The conversion of units for the Verdet constant from one defined in terms of \(B_{0z}\) to one defined in terms of \(H_{0z}\) is \(1^{\circ}\text{ G}^{-1}\text{ cm}^{-1}\rightarrow1^{\circ}\text{ Oe}^{-1}\text{ cm}^{-1}\) for Gaussian units and \(1\text{ rad T}^{-1}\text{ m}^{-1}\rightarrow4\pi\times10^{-7}\text{ rad A}^{-1}\) for SI units.

The Verdet constant has positive values for diamagnetic materials and negative values for paramagnetic materials. The Verdet constants of some materials of interest are listed in Table 7-1 below.

The Verdet constant of a given material is a function of both optical wavelength and temperature. In the optical spectral region, its absolute value usually increases when the optical wavelength or the temperature decreases.

Table 7-1  Verdet constants of representative paramagnetic and diamagnetic materials at 300 K

In a ferromagnetic or ferrimagnetic material, which has an internal magnetization, \(\xi\) is determined by the magnetization rather than by the applied magnetic field. The total Faraday rotation angle for an optical wave traveling over a distance \(l\) through such a material is simply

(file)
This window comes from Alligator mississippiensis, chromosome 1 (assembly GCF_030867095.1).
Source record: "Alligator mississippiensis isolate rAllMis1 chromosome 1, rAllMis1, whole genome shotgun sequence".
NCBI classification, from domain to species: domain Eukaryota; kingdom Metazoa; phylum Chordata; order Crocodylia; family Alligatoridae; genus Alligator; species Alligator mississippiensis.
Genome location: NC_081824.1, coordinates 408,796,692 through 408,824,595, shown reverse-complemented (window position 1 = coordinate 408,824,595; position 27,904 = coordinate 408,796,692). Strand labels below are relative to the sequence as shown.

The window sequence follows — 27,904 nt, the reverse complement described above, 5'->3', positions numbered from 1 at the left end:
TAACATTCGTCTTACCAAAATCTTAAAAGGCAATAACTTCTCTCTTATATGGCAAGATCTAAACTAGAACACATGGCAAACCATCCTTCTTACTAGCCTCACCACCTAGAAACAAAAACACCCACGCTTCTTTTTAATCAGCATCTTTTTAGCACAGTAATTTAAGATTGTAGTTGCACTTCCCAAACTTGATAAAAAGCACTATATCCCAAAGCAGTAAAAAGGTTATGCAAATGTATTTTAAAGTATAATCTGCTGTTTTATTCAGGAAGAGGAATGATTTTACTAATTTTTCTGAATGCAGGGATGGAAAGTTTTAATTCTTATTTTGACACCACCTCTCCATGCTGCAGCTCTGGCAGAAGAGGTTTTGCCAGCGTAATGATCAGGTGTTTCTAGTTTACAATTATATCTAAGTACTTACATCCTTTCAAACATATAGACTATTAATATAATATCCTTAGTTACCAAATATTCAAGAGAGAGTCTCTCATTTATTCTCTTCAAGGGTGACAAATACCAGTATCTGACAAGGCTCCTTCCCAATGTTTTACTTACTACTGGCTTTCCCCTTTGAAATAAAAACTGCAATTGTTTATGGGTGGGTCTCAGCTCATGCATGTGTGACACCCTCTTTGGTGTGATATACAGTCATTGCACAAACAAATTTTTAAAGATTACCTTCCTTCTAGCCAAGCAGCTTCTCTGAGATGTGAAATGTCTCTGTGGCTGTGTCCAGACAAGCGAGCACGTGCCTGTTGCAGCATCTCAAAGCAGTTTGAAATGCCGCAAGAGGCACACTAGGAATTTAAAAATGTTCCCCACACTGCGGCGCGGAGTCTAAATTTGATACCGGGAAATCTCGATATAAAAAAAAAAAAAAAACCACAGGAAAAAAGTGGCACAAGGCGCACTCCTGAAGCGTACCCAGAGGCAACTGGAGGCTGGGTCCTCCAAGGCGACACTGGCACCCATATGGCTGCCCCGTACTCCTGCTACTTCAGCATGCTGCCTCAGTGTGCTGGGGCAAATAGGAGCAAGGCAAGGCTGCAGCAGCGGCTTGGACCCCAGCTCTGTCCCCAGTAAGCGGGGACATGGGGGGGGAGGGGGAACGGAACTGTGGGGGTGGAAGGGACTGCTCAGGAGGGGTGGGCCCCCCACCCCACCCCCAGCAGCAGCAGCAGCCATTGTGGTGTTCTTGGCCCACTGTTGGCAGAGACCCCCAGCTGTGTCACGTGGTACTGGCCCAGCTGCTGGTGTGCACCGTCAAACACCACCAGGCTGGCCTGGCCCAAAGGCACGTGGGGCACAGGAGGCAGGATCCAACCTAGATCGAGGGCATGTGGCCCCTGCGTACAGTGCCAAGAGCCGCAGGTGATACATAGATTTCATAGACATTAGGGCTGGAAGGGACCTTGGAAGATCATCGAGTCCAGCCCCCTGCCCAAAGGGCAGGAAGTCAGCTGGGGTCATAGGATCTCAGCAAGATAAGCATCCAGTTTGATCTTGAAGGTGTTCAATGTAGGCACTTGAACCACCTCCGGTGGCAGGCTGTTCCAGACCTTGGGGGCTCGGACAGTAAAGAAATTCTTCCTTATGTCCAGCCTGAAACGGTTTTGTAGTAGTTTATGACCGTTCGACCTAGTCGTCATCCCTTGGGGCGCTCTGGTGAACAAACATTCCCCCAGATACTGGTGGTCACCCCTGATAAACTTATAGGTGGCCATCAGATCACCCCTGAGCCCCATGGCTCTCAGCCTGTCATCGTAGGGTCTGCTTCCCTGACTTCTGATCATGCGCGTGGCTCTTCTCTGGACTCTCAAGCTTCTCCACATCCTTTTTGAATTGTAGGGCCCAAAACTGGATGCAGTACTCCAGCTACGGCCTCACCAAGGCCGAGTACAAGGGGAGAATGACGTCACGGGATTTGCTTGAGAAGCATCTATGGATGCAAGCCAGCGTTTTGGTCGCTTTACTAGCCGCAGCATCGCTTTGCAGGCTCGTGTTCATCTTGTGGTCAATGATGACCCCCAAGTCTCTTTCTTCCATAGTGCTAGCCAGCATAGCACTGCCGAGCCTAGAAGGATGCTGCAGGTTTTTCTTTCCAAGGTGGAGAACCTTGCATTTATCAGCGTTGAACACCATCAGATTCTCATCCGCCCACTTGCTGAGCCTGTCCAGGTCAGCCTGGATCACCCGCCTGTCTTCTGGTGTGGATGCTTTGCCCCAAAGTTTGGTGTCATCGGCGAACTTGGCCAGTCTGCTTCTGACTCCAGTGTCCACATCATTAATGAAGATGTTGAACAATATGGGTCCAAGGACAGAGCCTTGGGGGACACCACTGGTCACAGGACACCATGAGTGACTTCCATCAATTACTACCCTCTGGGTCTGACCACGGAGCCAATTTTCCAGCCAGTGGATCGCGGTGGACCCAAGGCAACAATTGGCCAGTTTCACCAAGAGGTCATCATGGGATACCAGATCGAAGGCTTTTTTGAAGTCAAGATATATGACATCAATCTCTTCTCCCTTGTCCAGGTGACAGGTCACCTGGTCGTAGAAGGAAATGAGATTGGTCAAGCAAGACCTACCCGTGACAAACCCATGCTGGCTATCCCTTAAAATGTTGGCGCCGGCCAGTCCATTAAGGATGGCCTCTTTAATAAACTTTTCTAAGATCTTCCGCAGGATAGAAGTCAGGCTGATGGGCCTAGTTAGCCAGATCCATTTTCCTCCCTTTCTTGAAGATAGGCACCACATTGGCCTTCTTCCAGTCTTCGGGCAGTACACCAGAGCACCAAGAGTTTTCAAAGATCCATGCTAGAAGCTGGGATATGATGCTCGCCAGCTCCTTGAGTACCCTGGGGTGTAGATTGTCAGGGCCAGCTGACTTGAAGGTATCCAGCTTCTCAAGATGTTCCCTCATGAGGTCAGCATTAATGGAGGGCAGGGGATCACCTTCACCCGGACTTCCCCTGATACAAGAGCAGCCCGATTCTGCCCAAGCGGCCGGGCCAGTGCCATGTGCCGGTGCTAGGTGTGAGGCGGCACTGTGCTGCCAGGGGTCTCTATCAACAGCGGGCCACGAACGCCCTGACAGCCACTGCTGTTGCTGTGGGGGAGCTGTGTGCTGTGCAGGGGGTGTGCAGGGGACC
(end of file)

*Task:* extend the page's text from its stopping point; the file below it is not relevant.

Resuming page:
where \(M_{0z}\) is the existing magnetization in the material and \(M_s\) is the saturation magnetization of the material.

The Faraday rotation can be small if the material is not sufficiently magnetized; it is maximized only when the material is fully magnetized to reach its saturation magnetization.

The Faraday rotation is then characterized by the following specific Faraday rotation, or rotatory power:


which is the amount of rotation per unit length traversed by the optical wave in the material at saturation magnetization. It has the unit of radians per meter, but is often quoted in the unit of degrees per centimeter. The conversion between them is \(1^{\circ}\text{ cm}^{-1}=1.745\text{ rad m}^{-1}\). The specific Faraday rotation can have either positive or negative values.